Friday, July 02, 2010

So I'm like, 'Dude!..."

Someone else has noticed, using the Laws of Rational Thought, that the loss of facility with language is related to the loss of the ability to think clearly.
Loss of language among the younger population -- that is to say, the ability to formulate and enunciate properly constructed sentences that reflect clear thought -- is growing at a staggering rate in the United States. Even among students whose academic aptitude is well above the national average, my years as an undergraduate business professor show that four out of five will make grave spelling errors in written assignments or exams, and about half that regularly commit grammatical blunders. The ubiquitous confusion between "there" and "their" may still be considered a quaint and negligible fluke that nearly creates a new orthographic norm; the inability to express lucid arguments must not.

The loss of the distinction (which I have suddenly started seeing everywhere, and in places where I really should never see it at all) between "there," "their" and "they're" is not just a language-snob problem. I don't know if any research could possibly be done to support my observation, but I have seen lately a terrible slump in the quality of writing, even by fairly intelligent people who claim to have attended decent schools.

Some time ago, I posted this that seems to have received some praise in various places.

(Aside: I received a very kind email a couple of weeks ago from a nice chap who asked me for a link. I have to say, and it should be noted by others, that I don't approve of link-fishing. If you have something that is of any quality it will be discovered and its merits will promote it for you. If you go around the web asking for links like a Romanian gypsy begging on the train, you are much more likely to get from me what they get. Which isn't money. But Edward seems like a nice chap, so here, just this once. I'm probably going soft.)

I see that Daniel Mitsui, whose website and work I wholeheartedly and enthusiastically endorse, has quoted me:

Nietzsche said, I am afraid we are not rid of God because we still have faith in grammar. If only Nietzsche had lived long enough to see the 1970's and the new education he would have rejoiced at the final triumph of the human will over God...

The Restoration is not only a matter of politics, or even education qua education. It is an essential re-construction of ruined thought. Imagine Western Civilization not as a set of... precious cultural artifacts like the Mass or the Divine Office or legally indissoluble natural marriage or even any philosophical school. Imagine that it is a larger thing than that; it is a framework for our thought, our creative efforts. Imagine that it is the structure that makes something like Chartres or Salisbury Cathedral possible. The container for the idea of Chartres, without which no Chartres could be conceived.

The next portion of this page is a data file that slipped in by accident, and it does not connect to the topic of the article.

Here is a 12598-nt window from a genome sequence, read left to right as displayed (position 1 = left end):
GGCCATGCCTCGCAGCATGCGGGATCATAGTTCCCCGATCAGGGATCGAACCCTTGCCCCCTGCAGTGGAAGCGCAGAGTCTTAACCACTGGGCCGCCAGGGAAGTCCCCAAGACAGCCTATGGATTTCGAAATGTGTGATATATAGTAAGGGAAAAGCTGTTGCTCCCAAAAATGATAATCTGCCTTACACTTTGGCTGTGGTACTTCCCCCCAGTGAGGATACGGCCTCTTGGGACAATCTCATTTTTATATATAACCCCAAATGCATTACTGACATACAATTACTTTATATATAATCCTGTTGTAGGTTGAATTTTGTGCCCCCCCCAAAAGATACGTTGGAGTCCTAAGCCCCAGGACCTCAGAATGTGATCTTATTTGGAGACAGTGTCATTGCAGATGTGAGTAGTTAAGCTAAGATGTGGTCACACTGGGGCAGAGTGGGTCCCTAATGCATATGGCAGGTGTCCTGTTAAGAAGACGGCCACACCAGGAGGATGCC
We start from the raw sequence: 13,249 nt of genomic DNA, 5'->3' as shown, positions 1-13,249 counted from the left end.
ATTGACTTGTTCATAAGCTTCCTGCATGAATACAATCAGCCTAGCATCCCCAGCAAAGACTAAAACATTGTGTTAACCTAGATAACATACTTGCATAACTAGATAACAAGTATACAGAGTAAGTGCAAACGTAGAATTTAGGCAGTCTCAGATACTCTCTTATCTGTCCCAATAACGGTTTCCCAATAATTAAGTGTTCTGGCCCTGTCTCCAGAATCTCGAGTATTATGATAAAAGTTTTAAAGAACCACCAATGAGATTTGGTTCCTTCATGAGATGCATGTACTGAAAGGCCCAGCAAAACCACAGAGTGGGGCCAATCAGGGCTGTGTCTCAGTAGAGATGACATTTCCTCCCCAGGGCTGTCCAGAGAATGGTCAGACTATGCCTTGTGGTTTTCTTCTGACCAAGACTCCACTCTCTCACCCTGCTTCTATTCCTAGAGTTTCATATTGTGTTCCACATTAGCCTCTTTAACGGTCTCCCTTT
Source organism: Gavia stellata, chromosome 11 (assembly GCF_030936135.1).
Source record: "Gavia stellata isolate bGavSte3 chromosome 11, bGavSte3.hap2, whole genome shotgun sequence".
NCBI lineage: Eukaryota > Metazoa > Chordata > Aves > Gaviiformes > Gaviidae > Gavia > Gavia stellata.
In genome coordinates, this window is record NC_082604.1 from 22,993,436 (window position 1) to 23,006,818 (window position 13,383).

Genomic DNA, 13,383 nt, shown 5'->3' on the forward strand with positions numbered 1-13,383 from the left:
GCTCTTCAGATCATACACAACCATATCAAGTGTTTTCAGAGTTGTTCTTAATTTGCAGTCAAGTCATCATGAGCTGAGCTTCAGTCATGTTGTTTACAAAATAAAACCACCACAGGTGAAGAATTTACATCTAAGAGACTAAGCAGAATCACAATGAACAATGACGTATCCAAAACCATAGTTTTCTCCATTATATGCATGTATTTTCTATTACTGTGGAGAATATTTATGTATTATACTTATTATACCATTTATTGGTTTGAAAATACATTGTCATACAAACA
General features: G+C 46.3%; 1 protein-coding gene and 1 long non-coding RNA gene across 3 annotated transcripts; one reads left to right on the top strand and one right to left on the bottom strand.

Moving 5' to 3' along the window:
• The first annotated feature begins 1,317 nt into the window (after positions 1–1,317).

I remember in Narnia, the worst, most horrible fate that the Talking Beasts could imagine was to lose language. To revert to being an ordinary dumb animal, to no longer have the spark of Divine Knowledge that Aslan had given them at the creation of their world.

I know I have written about this before, but I keep coming back to that scene in Prince Caspian when the children and Trumpkin are attacked in the forest by a bear. For a moment, Susan is filled with the horrible thought, "What if he is a Talking Bear, gone wild, who has reverted to the ways of dumb bears." For a dangerous moment she hesitates to fire for fear that she would be killing one of her subjects. When the bear is dead, Lucy, ever thoughtful, says to Susan, "What if, back home, the same thing had happened to men. That however much they may look like ordinary men on the outside, they had really gone wild inside." Susan tells Lucy not to think such horrible thoughts.

I think these horrible thoughts all the time. I think maybe it is what my mother was referring to when she wrote to me once of "the pain you seem to feel all the time."

Probably. It could be that these horrible thoughts have caught up with me, and this could be why I seem never to be able to be happy.

Here I am, typing this on my laptop, sitting in the midst of a glorious, fragrant, singing July day in Italy, 300 yards from the beach, on the balcony of my lovely apartment, surrounded by wonderful friends, employed in good work, in good health and safe. All these gifts, and yet my hope and faith barely clinging on.

I don't know. Maybe I've always been able to see that the facade of the world hides a cultural rot and despair that is only now starting to become visible to others. I remember even as a child, in the hippie-dippy 70s, knowing that the world was not what it seemed. That people were not as well as they pretended to be. That things were falling apart. Or, maybe I should say, being deliberately torn apart. I've always been an instinctual conservative.

I'm going into Rome today, just to hang out a bit. Maybe look at some monuments or art or something. It's important to try to remember that the world keeps going. People keep living and doing things, even when the barbarians are at the gates. Civilisations go up, civilisations go down. True things remain.

Maybe we should have a pop quiz for regular O's P readers. I wish Blogger would set up a thing where, instead of a word verification, you had to complete a literacy verification quiz before commenting.

What are the differences, for example, between the following?

Lay and lie.

Fewer and less.

Who and whom.

Flew and flown.

There, their, and they're.



Anonymous said...

I'll have a shot.

Lay and lie.

I lie down. I lay the piece of paper on the table.

Fewer and less.